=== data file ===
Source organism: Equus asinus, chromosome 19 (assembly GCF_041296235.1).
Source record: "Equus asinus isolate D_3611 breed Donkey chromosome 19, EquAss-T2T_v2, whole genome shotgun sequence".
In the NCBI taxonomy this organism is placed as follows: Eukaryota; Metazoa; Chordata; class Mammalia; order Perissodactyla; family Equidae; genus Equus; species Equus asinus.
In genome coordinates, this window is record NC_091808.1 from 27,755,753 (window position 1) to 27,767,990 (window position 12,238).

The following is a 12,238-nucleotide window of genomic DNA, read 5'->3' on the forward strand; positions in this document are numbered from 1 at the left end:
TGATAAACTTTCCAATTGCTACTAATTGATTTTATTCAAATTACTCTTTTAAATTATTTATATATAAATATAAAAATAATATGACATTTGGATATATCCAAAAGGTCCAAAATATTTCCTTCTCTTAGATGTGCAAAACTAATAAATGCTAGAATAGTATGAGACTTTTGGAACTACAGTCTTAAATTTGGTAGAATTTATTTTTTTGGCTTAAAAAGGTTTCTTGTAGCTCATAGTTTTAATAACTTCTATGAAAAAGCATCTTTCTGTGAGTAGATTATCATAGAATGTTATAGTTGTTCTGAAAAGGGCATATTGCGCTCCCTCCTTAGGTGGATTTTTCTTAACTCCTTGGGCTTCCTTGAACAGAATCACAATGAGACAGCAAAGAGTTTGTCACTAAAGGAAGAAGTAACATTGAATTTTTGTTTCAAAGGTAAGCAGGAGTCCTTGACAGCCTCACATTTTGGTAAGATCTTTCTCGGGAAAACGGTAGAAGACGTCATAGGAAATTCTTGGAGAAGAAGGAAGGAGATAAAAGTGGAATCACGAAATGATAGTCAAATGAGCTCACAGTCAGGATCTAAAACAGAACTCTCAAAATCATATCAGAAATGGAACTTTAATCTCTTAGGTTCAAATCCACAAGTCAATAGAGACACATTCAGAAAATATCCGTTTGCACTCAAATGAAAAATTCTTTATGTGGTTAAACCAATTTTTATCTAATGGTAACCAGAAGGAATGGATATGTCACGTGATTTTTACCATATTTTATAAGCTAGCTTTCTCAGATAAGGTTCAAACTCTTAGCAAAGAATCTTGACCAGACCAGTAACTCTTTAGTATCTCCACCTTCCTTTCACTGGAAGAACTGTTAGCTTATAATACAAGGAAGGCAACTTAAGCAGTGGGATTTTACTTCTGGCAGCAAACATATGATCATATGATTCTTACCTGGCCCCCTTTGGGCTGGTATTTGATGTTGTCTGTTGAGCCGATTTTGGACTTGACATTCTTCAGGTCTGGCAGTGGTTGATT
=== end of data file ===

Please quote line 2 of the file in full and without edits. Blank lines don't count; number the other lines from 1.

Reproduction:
Source record: "Equus asinus isolate D_3611 breed Donkey chromosome 19, EquAss-T2T_v2, whole genome shotgun sequence".